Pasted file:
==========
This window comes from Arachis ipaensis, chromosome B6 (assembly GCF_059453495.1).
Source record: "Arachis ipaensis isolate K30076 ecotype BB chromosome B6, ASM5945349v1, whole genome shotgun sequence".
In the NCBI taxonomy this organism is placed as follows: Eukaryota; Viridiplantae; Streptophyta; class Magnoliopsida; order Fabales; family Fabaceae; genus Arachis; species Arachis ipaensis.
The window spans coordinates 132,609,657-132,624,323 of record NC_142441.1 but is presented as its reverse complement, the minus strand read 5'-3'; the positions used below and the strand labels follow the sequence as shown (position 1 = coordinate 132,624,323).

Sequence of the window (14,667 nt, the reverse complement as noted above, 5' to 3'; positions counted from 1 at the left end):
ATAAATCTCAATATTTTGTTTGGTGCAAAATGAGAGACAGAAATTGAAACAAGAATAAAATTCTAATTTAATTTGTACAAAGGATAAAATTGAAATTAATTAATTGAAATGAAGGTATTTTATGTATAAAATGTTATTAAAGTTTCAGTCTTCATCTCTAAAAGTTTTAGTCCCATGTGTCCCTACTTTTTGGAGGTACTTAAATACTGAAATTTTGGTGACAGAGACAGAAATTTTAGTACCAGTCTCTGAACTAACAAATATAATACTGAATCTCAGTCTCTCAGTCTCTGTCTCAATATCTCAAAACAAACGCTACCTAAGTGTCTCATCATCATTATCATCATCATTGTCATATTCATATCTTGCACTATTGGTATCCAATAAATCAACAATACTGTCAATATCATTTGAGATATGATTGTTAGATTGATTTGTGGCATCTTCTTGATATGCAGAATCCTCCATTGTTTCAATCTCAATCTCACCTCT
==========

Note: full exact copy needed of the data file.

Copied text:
This window comes from Arachis ipaensis, chromosome B6 (assembly GCF_059453495.1).
Source record: "Arachis ipaensis isolate K30076 ecotype BB chromosome B6, ASM5945349v1, whole genome shotgun sequence".
In the NCBI taxonomy this organism is placed as follows: Eukaryota; Viridiplantae; Streptophyta; class Magnoliopsida; order Fabales; family Fabaceae; genus Arachis; species Arachis ipaensis.
The window spans coordinates 132,609,657-132,624,323 of record NC_142441.1 but is presented as its reverse complement, the minus strand read 5'-3'; the positions used below and the strand labels follow the sequence as shown (position 1 = coordinate 132,624,323).

Sequence of the window (14,667 nt, the reverse complement as noted above, 5' to 3'; positions counted from 1 at the left end):
ATAAATCTCAATATTTTGTTTGGTGCAAAATGAGAGACAGAAATTGAAACAAGAATAAAATTCTAATTTAATTTGTACAAAGGATAAAATTGAAATTAATTAATTGAAATGAAGGTATTTTATGTATAAAATGTTATTAAAGTTTCAGTCTTCATCTCTAAAAGTTTTAGTCCCATGTGTCCCTACTTTTTGGAGGTACTTAAATACTGAAATTTTGGTGACAGAGACAGAAATTTTAGTACCAGTCTCTGAACTAACAAATATAATACTGAATCTCAGTCTCTCAGTCTCTGTCTCAATATCTCAAAACAAACGCTACCTAAGTGTCTCATCATCATTATCATCATCATTGTCATATTCATATCTTGCACTATTGGTATCCAATAAATCAACAATACTGTCAATATCATTTGAGATATGATTGTTAGATTGATTTGTGGCATCTTCTTGATATGCAGAATCCTCCATTGTTTCAATCTCAATCTCACCTCT